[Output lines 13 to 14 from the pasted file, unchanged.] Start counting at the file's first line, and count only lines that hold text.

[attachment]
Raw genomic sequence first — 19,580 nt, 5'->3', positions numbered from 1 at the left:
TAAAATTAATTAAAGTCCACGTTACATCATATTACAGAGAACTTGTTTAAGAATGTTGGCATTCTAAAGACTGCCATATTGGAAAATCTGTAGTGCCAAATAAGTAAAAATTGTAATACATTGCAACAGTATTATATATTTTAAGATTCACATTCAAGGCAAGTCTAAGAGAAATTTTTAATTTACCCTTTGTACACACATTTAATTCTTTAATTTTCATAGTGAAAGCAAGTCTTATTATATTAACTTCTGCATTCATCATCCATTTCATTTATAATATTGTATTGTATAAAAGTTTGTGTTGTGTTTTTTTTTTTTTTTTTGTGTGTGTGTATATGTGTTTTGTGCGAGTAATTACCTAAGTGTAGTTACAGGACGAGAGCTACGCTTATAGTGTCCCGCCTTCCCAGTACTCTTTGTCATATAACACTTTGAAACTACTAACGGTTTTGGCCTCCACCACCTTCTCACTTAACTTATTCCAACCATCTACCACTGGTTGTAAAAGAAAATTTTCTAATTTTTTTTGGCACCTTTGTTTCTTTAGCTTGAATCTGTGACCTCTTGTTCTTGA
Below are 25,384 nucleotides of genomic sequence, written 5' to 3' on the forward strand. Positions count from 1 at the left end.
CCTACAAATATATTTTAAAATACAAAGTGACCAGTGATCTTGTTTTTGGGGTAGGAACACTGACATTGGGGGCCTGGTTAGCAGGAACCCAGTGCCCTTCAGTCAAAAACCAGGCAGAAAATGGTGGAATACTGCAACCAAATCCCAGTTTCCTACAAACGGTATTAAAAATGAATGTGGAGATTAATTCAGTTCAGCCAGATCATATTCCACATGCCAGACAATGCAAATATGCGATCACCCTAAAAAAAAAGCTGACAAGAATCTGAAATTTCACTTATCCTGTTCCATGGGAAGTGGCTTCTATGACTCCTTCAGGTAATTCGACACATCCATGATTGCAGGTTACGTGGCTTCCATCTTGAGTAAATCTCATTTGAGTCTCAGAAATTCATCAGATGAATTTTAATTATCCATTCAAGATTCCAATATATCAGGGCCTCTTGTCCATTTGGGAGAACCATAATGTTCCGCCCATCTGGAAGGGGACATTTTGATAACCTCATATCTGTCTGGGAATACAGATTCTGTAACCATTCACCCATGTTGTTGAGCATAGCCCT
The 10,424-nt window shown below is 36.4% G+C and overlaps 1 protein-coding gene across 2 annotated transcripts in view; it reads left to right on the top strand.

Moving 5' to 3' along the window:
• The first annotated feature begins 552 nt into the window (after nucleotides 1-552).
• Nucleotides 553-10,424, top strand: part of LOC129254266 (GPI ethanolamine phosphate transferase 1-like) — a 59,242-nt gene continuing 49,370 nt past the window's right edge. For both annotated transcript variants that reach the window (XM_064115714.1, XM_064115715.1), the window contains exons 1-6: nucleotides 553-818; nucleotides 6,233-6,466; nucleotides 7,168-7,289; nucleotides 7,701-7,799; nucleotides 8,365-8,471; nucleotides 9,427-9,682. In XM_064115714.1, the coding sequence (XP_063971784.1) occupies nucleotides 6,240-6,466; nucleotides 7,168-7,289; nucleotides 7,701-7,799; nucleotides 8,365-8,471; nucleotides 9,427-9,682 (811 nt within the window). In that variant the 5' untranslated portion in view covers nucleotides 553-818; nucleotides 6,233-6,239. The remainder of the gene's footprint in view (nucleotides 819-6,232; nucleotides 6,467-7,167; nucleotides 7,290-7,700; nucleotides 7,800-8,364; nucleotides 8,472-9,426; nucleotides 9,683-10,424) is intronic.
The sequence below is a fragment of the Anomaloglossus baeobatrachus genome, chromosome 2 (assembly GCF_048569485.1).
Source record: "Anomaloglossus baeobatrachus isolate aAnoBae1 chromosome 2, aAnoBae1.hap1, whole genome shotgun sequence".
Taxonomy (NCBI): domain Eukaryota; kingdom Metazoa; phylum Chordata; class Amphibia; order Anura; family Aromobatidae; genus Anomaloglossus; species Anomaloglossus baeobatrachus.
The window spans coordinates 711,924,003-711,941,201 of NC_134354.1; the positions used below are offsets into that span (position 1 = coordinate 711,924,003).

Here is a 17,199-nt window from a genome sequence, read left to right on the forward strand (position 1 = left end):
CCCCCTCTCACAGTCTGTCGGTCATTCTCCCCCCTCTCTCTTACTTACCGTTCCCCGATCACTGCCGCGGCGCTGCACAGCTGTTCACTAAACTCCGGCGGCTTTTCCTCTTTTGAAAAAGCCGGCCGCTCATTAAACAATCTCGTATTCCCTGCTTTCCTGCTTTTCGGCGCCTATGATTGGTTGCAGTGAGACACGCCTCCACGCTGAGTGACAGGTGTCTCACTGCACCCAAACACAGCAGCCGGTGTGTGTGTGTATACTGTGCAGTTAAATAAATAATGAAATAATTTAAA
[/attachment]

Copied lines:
Here is a 17,199-nt window from a genome sequence, read left to right on the forward strand (position 1 = left end):
CCCCCTCTCACAGTCTGTCGGTCATTCTCCCCCCTCTCTCTTACTTACCGTTCCCCGATCACTGCCGCGGCGCTGCACAGCTGTTCACTAAACTCCGGCGGCTTTTCCTCTTTTGAAAAAGCCGGCCGCTCATTAAACAATCTCGTATTCCCTGCTTTCCTGCTTTTCGGCGCCTATGATTGGTTGCAGTGAGACACGCCTCCACGCTGAGTGACAGGTGTCTCACTGCACCCAAACACAGCAGCCGGTGTGTGTGTGTATACTGTGCAGTTAAATAAATAATGAAATAATTTAAA